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New City NY Family Law Blog

Bringing up a prenup's value easier the second time around

Planning for a wedding is always a huge task, but planning for a second wedding can have an even more overwhelming list of to do's before the "I do." Usually, grooms-to-be and brides-to-be will be somewhat cautious about blending finances the second time around. After going through a divorce in the past, many couples will be understandably hesitant to dive right in to a second marriage without the proper planning beforehand.

Couples who are re-marrying in New York are often more open to the idea of a prenuptial agreement. While these agreements can benefit those getting married for the first time or the fourth, they are especially valuable to those marrying someone who earns more or less than they do. According to a recent report from U.S. Trust, of women who remarry, about three out of ten brings in more assets than their future spouse.

Despite gay marriage gains, struggle for benefits continues

Residents of New York have seen many victories in the fight for gay rights over the past decade. Most notably, New York is among the states that have legalized gay marriage; as such, it is a state in which any same-sex couple can get married and divorced the same way any other couple would. Still, the evolving legal landscape is often confusing for same-sex partners as well as for heterosexual couples when it comes to divorce, rights and domestic issues.

Recently, the U.S. federal government announced that it would be granting more benefits to same-sex couples. The announcement came about a year after the Supreme Court ruled that same-sex couples are indeed entitled to benefits at the federal level. However, for some gay widows and widowers, obtaining certain benefits, such as pension benefits, from both private companies and federal employers has been an uphill battle.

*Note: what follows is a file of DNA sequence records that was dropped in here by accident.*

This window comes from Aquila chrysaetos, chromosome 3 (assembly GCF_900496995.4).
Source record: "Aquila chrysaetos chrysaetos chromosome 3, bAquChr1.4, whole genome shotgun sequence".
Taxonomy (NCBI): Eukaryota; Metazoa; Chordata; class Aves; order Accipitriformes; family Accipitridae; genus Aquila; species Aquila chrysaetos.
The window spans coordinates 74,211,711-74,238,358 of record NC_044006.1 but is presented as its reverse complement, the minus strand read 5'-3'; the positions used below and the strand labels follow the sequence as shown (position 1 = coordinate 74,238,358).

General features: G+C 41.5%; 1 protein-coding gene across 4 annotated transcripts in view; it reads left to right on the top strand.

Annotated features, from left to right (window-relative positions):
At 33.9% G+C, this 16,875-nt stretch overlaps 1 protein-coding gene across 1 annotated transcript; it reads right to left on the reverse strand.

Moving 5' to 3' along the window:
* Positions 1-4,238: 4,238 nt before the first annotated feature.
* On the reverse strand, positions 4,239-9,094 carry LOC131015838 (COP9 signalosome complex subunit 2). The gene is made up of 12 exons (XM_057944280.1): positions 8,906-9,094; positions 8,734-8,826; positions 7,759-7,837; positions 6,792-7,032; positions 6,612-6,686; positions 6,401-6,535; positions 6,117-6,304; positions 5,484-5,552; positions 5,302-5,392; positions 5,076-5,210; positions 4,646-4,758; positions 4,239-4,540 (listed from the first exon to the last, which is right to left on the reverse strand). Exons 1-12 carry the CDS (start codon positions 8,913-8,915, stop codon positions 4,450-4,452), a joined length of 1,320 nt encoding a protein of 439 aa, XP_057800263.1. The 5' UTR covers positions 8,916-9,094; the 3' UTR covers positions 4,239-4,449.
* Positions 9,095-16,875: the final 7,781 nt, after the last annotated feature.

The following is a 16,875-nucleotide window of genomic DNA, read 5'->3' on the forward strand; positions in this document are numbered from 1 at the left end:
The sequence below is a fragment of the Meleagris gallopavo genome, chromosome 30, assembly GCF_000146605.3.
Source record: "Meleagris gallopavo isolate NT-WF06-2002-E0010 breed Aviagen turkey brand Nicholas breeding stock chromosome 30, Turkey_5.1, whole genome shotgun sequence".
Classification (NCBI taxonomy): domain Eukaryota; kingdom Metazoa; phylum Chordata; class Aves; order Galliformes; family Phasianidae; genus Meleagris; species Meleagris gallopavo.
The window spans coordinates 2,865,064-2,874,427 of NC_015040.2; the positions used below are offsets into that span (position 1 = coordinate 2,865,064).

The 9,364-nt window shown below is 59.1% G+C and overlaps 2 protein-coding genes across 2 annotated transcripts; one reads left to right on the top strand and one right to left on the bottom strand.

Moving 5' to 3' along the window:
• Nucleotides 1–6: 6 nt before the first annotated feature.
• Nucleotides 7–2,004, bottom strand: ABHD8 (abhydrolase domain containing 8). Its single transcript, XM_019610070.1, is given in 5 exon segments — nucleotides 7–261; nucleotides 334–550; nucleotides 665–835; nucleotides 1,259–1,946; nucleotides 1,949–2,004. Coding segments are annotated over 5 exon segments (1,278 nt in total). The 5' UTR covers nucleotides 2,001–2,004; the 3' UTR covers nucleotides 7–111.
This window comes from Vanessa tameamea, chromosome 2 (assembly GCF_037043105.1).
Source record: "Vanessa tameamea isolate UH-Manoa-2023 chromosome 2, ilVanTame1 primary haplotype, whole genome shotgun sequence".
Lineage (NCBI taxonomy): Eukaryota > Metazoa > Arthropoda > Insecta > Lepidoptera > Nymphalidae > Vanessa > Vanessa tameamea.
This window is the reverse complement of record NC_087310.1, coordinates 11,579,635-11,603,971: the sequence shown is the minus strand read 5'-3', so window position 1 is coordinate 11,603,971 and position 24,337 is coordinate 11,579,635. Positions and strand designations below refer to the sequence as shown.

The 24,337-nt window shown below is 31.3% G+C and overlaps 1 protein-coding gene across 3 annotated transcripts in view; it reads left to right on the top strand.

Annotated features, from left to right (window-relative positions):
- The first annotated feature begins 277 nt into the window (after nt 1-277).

What makes a judge throw out a prenuptial agreement?

One of the biggest nightmares of any divorcing New Yorker occurs when a prenuptial agreement is disputed. Since prenups are often formed to protect assets and property interests, it can be jarring to realize the protections found in the document may not endure scrutiny. While no one wants to be involved in a prenuptial agreement dispute, sometimes they are necessary if interests and rights are to be maintained during and after divorce.

Divorcing retirees face double challenge in New York State

New York residents know that planning for retirement can be one of life's many complicated issues. Nowadays, with an economy that is far from certain for many workers at or near retirement, the subject of retirement may be one New Yorkers would rather postpone considering. Still, without an honest review of one's financial situation, retirements can be thrown into chaos.

New Yorkers' family law issues face long delays in court

Most New Yorkers understand that when they have to go to court, they are going to have to wait. Still, there are times when even the most patient of people becomes frustrated when their family law issues become too drawn-out.

Fathers leading the way in joint child custody trend